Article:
Best of the Blogs – 31 January 2012
The Baltic States and Ireland are not a model for Italy and Spain
This article by Simon Tilford of the Centre for European Reform discusses the use of “expansionary fiscal consolidation” during the economic depressions of Latvia, Estonia, Lithuania, and Ireland and its perceived results. It argues that although the economies have somewhat recovered, it is in large part due to a decrease in domestic demand. However, a similar collapse in demand of the 30% share that Italy and Spain hold together would “impose a huge demand shock on the entire European economy”. In addition, the Baltic States and Ireland face mass unemployment and ballooning emigration. Tilford recommends that policy makes should demonstrate the slump in domestic demand would affect their governments and banks, as well as explain how the whole European economy would cope with the resulting economic shock.
New President gives the European Parliament a new image
Lucy Hatton’s article in the Civitas blog examines the controversy resulting from the election of German MEP Martin Schulz as the new president of the European Parliament. Though the vote on Tuesday ended in his decisive victory, an agreement was made in 2009 behind closed doors between the two largest party groups in the EP – the European People’s Party and the Socialists and Democrats – to split the five-year term between them. Schulz has already made controversial decisions, such as outlining his commitment to things such as reducing the number of “background deals” in his acceptance speech and declaring his intention to bring politics back to the role of president. His election is also noted as a significant character shift from the former president and apprehension as to exactly where he will take the EP during his two and a half years in office.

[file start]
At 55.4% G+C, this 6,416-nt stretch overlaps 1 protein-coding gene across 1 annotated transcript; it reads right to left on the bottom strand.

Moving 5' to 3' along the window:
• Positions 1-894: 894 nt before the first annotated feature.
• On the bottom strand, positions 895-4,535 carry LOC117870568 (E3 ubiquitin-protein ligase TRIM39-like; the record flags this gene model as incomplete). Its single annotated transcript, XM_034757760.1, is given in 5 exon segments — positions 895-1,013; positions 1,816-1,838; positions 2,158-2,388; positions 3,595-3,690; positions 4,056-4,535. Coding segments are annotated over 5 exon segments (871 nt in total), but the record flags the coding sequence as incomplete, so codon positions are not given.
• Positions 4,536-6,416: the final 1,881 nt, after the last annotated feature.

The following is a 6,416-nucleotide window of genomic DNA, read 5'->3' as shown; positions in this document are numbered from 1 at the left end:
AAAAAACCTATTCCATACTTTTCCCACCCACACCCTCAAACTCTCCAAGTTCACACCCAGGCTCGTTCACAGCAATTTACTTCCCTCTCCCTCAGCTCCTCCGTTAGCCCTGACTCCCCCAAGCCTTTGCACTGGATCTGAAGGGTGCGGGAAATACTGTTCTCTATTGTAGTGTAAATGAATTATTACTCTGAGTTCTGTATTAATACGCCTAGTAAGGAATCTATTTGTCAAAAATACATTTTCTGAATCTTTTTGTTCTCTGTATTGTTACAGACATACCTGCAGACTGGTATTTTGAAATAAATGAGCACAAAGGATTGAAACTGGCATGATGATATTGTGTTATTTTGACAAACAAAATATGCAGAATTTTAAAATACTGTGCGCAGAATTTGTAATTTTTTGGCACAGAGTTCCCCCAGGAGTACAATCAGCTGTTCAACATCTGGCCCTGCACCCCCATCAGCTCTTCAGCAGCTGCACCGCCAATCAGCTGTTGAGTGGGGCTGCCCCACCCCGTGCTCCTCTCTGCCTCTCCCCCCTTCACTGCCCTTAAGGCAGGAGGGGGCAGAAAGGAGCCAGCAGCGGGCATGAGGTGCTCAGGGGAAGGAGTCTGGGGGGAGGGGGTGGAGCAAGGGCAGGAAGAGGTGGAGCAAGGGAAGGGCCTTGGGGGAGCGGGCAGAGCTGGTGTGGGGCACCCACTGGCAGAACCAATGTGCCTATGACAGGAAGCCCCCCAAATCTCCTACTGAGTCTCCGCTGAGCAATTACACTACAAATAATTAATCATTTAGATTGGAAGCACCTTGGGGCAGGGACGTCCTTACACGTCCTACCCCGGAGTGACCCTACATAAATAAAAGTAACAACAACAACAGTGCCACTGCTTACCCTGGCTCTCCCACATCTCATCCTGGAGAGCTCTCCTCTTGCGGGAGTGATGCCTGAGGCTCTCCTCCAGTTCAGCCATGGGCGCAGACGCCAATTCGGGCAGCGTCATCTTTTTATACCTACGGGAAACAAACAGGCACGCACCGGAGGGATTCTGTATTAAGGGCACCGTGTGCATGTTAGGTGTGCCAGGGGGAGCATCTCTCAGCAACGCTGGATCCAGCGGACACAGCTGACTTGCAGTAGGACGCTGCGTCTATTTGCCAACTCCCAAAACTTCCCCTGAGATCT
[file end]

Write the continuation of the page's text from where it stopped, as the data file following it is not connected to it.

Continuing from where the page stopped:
Fifth Time Lucky?
By Open Europe
In this blog post by Open Europe, the fiscal treaty on budgetary discipline, discussed during Monday’s meeting of the EU leaders, is addressed. In its fifth and hopefully last form, the treaty includes a few interesting changes, such as new balanced budget targets, several changes to European Court of Justice’s fines, and the process of admitting countries into the agreement at a later stage. Most of the changes were made to convince remaining holdouts to sign while keeping the core of the treaty as it was. This latest version also allows for some of the fines to go into the EU’s budget, which would then be distributed out into the eurozone countries.
Foreign Language Blogs
The Eurozone does not Fulfill the Criteria for its own Membership
The Centre for Liberal Strategies reports in this blog that Bulgaria satisfied 4 of the 5 criterion for eurozone membership in December 2011. However, at the same time many of the 27 eurozone countries fulfilled even fewer, and to a lesser degree. The author points out that Cyprus and Portugal did not complete any of the criteria for membership, five others carried out only one, and one of the requirements has a 90% failure rate. In fact, according to the provided statistics, only Finland fulfilled all of the standards. This goes to show the decline thatEuropehas taken as a whole, and how they must help each other if they want to recover.
Click here for more information (in Bulgarian)